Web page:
Tech Trends: N.J. university entrepreneurship leaders give business guidance during downturn

A panel of New Jersey university entrepreneurship leaders gave advice to startups and small businesses on how to survive the challenges brought on by the pandemic. The group was brought together earlier this year by James Barrood, former CEO and president of the New Jersey Tech Council, based in New Brunswick, and now an adviser to Tech Council Ventures, based in Summit.

But first, several of the university entrepreneurship experts reflected on where entrepreneurship stands today.

While there is a lot of hurt out there, digital businesses seem to have overcome the issues that arose during the pandemic, said Susan Scherreik, director of the Center for Entrepreneurial Studies at Seton Hall University’s Stillman School of Business.

It’s a bifurcated space. 

“We know that 30% of small businesses have closed in New Jersey,” she said. 

But there are some very bright spots. 

“We have two young alumni, one runs a retail specialty online operation in Hoboken, and they’re the 17th-fastest-growing business in New Jersey,” she said. “Another one of our alums runs a medical digital operation, and they’re the eighth-fastest-growing business in New Jersey.”

Princeton University’s Anne-Marie Maman, executive director of the Princeton Entrepreneurship Council, who works with companies in need of venture capital, said “it’s gotten harder and harder” to get venture capital. 

“By the time an entrepreneur gets to a fundable VC round, those rounds are huge,” she said.

Compared with before, a venture capital round used to be between $3 million and $5 million. 

“Now we’re seeing rounds of $100 million,” she said. “And you have a lot of fundable milestones to hit before you get funding.”

Best tips

Before the university entrepreneurship session ended, the experts gave their best tips to the entrepreneurs on the call.

  • Princeton University’s Anne-Marie Maman: “The thing I always come back to for myself, as well as for people that I’m talking to, is ‘first things first,’ (getting back to basics). You must make sure to do the first things and do them well before you can grow to do other things.”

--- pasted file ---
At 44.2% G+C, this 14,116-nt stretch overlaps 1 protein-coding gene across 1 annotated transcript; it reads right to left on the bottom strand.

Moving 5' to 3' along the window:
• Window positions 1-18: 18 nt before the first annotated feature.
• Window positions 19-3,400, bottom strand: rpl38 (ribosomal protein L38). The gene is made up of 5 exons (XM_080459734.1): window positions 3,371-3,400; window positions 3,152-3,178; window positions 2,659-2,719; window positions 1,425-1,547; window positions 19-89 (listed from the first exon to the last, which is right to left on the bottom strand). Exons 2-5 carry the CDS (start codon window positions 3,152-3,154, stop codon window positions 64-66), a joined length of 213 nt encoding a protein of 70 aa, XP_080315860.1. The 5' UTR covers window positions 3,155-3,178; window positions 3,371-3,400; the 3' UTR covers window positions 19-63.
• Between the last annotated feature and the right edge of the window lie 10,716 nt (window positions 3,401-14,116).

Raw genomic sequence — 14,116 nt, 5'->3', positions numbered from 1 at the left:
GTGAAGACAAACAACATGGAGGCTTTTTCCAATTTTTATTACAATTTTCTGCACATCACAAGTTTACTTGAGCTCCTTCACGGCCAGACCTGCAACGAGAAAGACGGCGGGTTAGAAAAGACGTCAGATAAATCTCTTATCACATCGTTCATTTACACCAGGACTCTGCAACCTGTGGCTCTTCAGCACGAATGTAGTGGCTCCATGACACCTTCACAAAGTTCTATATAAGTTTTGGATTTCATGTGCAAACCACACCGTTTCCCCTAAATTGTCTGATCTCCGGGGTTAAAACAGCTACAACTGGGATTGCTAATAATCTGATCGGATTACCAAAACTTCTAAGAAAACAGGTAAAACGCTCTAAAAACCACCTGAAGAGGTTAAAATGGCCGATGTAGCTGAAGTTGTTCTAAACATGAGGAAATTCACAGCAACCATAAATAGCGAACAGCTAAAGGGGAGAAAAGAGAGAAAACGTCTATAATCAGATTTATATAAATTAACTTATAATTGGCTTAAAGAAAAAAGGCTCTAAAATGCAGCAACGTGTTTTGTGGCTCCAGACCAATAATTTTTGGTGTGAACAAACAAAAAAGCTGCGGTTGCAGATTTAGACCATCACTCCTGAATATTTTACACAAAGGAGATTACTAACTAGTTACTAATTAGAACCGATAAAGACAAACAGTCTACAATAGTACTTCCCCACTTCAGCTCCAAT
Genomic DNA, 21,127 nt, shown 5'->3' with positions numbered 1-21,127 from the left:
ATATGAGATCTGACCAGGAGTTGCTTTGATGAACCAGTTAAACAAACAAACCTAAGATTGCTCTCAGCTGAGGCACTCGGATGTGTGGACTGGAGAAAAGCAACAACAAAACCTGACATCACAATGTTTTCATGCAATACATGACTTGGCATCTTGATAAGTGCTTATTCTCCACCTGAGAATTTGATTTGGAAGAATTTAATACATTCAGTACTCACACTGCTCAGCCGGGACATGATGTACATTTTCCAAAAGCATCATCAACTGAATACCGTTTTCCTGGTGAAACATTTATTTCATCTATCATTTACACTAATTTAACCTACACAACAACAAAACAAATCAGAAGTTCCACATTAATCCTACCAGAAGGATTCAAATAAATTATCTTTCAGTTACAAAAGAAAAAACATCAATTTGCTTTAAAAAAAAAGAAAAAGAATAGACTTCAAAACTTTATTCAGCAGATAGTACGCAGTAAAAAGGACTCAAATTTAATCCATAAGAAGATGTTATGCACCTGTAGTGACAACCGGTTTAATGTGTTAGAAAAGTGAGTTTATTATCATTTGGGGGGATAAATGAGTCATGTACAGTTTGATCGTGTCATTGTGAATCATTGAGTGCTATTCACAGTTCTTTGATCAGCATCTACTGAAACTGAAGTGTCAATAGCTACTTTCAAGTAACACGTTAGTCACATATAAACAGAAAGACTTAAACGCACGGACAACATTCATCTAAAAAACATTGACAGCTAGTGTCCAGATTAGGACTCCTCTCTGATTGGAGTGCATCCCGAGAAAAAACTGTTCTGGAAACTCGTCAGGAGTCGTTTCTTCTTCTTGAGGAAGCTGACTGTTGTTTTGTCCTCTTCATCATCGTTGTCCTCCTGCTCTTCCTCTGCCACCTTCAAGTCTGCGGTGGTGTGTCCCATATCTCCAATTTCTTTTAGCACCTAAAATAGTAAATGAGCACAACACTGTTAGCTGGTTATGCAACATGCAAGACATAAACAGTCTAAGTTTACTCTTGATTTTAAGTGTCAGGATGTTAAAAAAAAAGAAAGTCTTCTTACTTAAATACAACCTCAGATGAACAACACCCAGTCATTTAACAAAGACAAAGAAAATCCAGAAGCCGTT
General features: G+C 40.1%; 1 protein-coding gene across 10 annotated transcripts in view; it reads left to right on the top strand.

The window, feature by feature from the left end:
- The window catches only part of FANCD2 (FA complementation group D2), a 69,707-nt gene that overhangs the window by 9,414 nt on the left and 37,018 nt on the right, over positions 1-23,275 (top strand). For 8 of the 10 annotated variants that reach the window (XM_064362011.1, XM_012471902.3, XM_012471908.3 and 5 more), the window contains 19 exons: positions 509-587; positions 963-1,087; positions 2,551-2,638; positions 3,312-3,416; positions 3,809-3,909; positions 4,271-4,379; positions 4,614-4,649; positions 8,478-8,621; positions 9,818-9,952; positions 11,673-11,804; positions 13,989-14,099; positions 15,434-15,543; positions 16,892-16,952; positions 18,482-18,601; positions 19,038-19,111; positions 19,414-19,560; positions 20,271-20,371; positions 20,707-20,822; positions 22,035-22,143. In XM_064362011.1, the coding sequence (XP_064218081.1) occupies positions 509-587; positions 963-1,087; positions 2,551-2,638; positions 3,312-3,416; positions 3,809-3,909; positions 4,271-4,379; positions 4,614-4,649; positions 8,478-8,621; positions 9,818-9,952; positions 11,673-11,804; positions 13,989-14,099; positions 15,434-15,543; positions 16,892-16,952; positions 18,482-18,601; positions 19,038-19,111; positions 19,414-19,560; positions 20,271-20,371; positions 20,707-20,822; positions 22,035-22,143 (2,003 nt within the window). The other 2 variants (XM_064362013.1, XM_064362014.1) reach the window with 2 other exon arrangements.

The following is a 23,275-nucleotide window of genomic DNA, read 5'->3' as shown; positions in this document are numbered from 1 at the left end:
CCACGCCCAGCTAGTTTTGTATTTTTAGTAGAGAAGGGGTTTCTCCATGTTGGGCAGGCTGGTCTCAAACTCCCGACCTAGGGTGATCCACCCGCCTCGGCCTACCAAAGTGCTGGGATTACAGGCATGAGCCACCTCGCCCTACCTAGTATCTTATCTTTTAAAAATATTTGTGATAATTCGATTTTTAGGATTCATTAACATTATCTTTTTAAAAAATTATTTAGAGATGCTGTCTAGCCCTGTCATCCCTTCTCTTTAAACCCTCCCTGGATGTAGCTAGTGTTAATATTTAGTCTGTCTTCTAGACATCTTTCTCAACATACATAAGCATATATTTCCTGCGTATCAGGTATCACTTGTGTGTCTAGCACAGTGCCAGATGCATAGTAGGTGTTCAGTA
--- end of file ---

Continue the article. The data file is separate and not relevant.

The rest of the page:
• Fairleigh Dickinson University’s Dale Caldwell: “Understand that you don’t know everything, no matter how long you’ve been in business. Be hungry for learning, because I will guarantee there’s something on the internet, something (on YouTube), that is going to make you $10,000 more than you would have made over the next month. I’ll guarantee that, but you’ve got to find it.”
  • Seton Hall University’s Susan Scherreik: “Put your employees first. … We’re all going through this pandemic, and there’s a huge illness out there. Check in with your employees, make sure they’re OK, make sure their families are OK. … (Tell them it’s no problem) if they need more flexibility in their schedules, whatever it might be. Don’t forget that human element. They are your lifeblood, and they are people, and we all have to stick together to get through this.”
  • New Jersey Institute of Technology’s Suresh Kumar: “Three out of 1,000 people are entrepreneurs. The other 997 people will determine your success. They can be customers, investors, suppliers, brand champions, partners, mentors. … Build what I call ‘high-trust relationships,’ and that would not happen only online … it’s got to be done in other ways, too. And I think you’ve got to focus on how you do that. There’s a community out there … and if you can engage them constructively, you have a much better chance of succeeding.”

Speaking about family businesses, Dale Caldwell, executive director of Fairleigh Dickenson University’s Rothman Institute of Innovation and Entrepreneurship, noted that they have been disproportionately affected by the pandemic. He urged the audience to remember that, when a family business closes, the entire family is often unemployed. By contrast, a lot of the big box stores have stayed open and are doing record business.